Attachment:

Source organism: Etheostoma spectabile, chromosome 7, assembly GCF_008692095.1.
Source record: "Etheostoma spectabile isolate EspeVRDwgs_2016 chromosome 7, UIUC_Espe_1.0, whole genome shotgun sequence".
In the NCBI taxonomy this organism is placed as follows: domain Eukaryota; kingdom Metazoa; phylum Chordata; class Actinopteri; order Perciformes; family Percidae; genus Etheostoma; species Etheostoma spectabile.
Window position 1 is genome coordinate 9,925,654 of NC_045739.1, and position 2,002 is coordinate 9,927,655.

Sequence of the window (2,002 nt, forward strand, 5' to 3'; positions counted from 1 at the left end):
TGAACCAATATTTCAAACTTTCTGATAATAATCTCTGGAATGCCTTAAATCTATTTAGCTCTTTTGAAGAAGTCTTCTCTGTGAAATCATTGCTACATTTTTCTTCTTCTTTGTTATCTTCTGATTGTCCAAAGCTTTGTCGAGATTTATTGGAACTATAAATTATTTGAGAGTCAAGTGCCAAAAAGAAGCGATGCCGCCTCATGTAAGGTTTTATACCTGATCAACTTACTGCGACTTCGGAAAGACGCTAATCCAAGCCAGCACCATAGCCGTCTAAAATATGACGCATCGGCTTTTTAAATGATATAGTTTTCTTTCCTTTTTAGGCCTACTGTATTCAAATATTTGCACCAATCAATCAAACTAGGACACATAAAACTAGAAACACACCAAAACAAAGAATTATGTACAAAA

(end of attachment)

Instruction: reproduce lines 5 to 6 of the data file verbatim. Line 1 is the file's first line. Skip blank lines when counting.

Sequence of the window (2,002 nt, forward strand, 5' to 3'; positions counted from 1 at the left end):
TGAACCAATATTTCAAACTTTCTGATAATAATCTCTGGAATGCCTTAAATCTATTTAGCTCTTTTGAAGAAGTCTTCTCTGTGAAATCATTGCTACATTTTTCTTCTTCTTTGTTATCTTCTGATTGTCCAAAGCTTTGTCGAGATTTATTGGAACTATAAATTATTTGAGAGTCAAGTGCCAAAAAGAAGCGATGCCGCCTCATGTAAGGTTTTATACCTGATCAACTTACTGCGACTTCGGAAAGACGCTAATCCAAGCCAGCACCATAGCCGTCTAAAATATGACGCATCGGCTTTTTAAATGATATAGTTTTCTTTCCTTTTTAGGCCTACTGTATTCAAATATTTGCACCAATCAATCAAACTAGGACACATAAAACTAGAAACACACCAAAACAAAGAATTATGTACAAAA